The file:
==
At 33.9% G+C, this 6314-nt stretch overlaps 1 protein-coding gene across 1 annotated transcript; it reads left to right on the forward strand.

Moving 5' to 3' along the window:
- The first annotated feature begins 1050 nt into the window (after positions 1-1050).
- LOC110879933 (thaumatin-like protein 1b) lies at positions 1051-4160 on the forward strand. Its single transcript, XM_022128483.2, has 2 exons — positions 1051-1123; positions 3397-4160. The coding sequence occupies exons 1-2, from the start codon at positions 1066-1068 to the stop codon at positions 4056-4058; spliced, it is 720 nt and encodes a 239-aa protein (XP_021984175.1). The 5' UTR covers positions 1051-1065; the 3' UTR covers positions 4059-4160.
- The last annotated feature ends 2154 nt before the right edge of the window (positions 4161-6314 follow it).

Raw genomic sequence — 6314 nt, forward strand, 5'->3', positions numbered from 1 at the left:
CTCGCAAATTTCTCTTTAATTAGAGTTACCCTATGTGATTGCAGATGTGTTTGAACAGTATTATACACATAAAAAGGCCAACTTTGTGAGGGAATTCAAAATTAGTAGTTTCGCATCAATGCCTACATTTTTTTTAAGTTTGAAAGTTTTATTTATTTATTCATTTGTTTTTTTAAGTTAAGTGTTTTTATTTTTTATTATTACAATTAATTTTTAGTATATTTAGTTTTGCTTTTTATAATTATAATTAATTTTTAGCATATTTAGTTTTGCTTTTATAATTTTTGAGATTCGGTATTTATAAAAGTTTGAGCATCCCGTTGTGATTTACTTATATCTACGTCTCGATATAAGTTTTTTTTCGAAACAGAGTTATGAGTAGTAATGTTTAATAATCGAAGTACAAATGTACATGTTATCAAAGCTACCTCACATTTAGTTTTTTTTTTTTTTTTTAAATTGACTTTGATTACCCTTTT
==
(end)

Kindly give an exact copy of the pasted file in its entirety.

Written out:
At 33.9% G+C, this 6314-nt stretch overlaps 1 protein-coding gene across 1 annotated transcript; it reads left to right on the forward strand.

Moving 5' to 3' along the window:
- The first annotated feature begins 1050 nt into the window (after positions 1-1050).
- LOC110879933 (thaumatin-like protein 1b) lies at positions 1051-4160 on the forward strand. Its single transcript, XM_022128483.2, has 2 exons — positions 1051-1123; positions 3397-4160. The coding sequence occupies exons 1-2, from the start codon at positions 1066-1068 to the stop codon at positions 4056-4058; spliced, it is 720 nt and encodes a 239-aa protein (XP_021984175.1). The 5' UTR covers positions 1051-1065; the 3' UTR covers positions 4059-4160.
- The last annotated feature ends 2154 nt before the right edge of the window (positions 4161-6314 follow it).

Raw genomic sequence — 6314 nt, forward strand, 5'->3', positions numbered from 1 at the left:
CTCGCAAATTTCTCTTTAATTAGAGTTACCCTATGTGATTGCAGATGTGTTTGAACAGTATTATACACATAAAAAGGCCAACTTTGTGAGGGAATTCAAAATTAGTAGTTTCGCATCAATGCCTACATTTTTTTTAAGTTTGAAAGTTTTATTTATTTATTCATTTGTTTTTTTAAGTTAAGTGTTTTTATTTTTTATTATTACAATTAATTTTTAGTATATTTAGTTTTGCTTTTTATAATTATAATTAATTTTTAGCATATTTAGTTTTGCTTTTATAATTTTTGAGATTCGGTATTTATAAAAGTTTGAGCATCCCGTTGTGATTTACTTATATCTACGTCTCGATATAAGTTTTTTTTCGAAACAGAGTTATGAGTAGTAATGTTTAATAATCGAAGTACAAATGTACATGTTATCAAAGCTACCTCACATTTAGTTTTTTTTTTTTTTTTTAAATTGACTTTGATTACCCTTTT